Research
Abstracts  2007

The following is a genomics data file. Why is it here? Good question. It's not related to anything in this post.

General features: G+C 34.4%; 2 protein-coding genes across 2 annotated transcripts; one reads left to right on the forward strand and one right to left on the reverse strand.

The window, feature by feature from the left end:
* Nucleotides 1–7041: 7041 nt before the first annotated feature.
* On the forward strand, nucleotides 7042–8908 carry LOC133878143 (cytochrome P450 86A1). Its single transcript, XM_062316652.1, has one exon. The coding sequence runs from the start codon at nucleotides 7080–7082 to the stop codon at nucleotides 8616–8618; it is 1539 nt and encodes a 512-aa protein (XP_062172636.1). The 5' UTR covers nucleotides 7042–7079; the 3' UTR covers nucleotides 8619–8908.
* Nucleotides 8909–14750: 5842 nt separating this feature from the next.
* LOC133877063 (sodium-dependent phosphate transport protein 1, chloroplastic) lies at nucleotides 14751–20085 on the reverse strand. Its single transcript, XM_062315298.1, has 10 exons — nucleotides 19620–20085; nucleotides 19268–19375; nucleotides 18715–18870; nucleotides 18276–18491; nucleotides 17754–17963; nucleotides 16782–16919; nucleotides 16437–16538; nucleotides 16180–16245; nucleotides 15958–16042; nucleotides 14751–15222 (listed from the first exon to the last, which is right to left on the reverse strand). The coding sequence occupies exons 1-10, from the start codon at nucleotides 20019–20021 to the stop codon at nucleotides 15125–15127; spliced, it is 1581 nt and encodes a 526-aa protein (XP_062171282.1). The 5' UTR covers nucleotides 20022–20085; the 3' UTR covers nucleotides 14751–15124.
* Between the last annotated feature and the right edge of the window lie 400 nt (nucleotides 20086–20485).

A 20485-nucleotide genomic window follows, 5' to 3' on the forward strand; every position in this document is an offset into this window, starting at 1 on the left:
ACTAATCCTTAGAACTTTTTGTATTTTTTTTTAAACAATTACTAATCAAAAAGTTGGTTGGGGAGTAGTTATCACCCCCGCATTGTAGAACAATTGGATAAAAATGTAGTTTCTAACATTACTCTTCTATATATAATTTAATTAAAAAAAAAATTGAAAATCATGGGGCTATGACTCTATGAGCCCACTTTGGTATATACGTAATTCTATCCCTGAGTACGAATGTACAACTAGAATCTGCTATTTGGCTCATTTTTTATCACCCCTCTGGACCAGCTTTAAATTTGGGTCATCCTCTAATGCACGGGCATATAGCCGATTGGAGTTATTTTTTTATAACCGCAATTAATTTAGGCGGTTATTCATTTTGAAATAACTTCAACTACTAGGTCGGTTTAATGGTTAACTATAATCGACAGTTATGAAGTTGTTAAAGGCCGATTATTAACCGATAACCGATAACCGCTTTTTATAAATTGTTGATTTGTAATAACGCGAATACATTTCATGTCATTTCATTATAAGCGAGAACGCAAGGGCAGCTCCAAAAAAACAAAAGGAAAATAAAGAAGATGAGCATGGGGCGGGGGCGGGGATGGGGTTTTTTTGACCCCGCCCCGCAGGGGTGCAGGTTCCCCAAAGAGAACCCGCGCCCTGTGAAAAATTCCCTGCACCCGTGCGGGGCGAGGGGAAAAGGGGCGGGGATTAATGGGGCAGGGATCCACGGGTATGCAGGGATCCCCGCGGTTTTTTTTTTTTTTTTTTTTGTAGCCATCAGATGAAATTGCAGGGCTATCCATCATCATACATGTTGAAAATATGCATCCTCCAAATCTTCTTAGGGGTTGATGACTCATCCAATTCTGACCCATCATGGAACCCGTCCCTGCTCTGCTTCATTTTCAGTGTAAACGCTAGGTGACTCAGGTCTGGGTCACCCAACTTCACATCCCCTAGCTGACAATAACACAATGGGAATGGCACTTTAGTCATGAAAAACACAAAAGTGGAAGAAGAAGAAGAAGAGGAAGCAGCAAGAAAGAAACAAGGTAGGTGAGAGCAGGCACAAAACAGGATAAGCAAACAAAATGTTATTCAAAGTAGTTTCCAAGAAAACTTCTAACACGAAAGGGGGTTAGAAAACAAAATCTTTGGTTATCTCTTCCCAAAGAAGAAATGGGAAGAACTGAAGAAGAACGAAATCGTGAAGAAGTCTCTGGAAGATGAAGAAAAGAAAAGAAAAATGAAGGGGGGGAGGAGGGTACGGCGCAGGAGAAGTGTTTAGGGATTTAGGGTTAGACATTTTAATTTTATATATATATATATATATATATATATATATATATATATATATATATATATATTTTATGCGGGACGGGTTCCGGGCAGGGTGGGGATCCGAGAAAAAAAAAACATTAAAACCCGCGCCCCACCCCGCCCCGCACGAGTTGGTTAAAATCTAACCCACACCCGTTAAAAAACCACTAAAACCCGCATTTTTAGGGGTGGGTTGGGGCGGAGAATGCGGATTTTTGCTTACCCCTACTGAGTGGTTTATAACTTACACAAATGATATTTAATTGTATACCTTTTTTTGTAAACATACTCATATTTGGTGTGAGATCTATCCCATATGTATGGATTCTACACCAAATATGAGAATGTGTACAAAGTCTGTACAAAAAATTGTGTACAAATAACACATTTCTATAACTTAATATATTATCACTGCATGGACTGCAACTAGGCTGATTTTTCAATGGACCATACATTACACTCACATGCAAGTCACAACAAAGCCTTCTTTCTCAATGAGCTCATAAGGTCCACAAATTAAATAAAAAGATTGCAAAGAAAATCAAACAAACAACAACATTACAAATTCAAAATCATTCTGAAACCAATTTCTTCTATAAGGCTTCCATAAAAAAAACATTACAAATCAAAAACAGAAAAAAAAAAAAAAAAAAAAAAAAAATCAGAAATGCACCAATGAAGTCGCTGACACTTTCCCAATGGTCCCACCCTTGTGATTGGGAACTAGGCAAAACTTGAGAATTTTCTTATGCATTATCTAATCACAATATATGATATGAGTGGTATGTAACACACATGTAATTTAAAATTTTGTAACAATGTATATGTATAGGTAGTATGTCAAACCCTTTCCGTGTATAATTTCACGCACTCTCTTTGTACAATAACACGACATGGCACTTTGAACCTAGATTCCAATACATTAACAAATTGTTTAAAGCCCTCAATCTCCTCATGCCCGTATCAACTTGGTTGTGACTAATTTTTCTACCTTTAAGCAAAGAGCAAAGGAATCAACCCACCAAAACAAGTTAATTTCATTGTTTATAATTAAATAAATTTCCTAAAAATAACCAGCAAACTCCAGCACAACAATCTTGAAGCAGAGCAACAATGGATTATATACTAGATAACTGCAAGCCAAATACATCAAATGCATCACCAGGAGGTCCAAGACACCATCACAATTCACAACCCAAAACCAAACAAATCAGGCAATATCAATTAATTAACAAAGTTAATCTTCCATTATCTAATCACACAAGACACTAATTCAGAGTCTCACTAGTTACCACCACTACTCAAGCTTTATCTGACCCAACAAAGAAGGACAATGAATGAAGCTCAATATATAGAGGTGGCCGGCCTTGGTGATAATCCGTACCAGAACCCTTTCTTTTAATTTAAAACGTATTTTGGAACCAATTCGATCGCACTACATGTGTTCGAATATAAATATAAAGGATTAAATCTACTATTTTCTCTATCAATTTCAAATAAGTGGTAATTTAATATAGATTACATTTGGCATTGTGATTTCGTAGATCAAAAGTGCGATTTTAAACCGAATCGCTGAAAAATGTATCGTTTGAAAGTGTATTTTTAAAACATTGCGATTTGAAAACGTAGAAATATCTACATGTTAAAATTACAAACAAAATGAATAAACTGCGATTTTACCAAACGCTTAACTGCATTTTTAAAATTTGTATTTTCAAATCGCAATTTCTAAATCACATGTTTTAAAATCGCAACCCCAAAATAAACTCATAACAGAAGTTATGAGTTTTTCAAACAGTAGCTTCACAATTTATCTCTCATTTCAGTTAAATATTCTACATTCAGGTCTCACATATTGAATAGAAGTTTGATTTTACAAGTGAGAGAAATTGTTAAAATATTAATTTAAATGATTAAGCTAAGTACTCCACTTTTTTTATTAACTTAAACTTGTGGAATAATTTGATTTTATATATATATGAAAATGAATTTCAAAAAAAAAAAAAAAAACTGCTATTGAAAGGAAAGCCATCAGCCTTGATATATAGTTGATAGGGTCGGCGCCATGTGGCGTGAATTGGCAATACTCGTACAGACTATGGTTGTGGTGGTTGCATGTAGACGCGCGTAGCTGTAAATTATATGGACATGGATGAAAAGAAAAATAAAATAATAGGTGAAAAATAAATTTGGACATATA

Pairwise Global Alignment of Protein Interaction Networks by Matching Neighborhood TopologyRohit Singh, Jinbo Xu & Bonnie BergerIntroductionA fundamental goal of biology is to understand the cell as a system of interacting components and, in particular, how proteins in the cell interact with each other. A powerful way of analyzing these interactions is the proteinprotein interaction (PPI) network: a network where each node corresponds to a protein and an edge indicates a direct physical interaction between the proteins. As more PPI data becomes available, comparative analysis of PPI networks (across species) is proving to be a valuable tool. Such analysis is similar in spirit to traditional sequencebased comparative genomic analyses; it also promises commensurate insights. Such an analysis can identify conserved functional components across species. As a phylogenetic tool, it offers a functionoriented perspective that complements traditional sequencebased methods. It also facilitates annotation transfer from wellstudied species to others. In this work, we focus on the global network alignment problem. The aim in global network alignment is to find the best overall alignment between the input networks. This problem is, provably, at least as hard as the Maximum Common Subgraph which itself is known to be NPcomplete. We propose IsoRank, an algorithm for pairwise global network alignment of PPI networks which can compute an approximate solution efficiently; to the best of our knowledge, it is the first such algorithm of its kind. It simultaneously uses both PPI network data and sequence similarity data to compute the alignment, the relative weights of the two data sources being a free parameter. Methods: IsoRankThe algorithm is intuitive: a node i in graph G_{1} is mapped to a node j in G_{2} if the neighborhood topologies of i and j are similar, i.e., the neighbors of i can be well mapped to the neighbors of j [1]. This approach has parallels to Google's PageRank technique. The algorithm works in two stages. It first associates a score with each possible match between nodes of the two networks. These scores are computed by constructing an eigenvalue problem which depends only the structure of the two graphs. Let R_{ij} be the score for the protein pair (i,j) where i is from network G_{1} and j is from network G_{2}. Given network and sequence data, we construct an eigenvalue problem and solve it to compute R (the vector of all R_{ij}s). The second stage constructs the mapping for the alignment by extracting from R highscoring, pairwise, mutuallyconsistent matches. References[1] Rohit Singh, Jinbo Xu and Bonnie Berger. Pairwise Global Alignment of Protein Interaction Networks by Matching Neighborhood Topology. In The Proceedings of the 11th International Conference on Research in Computational Molecular Biology (RECOMB) 2007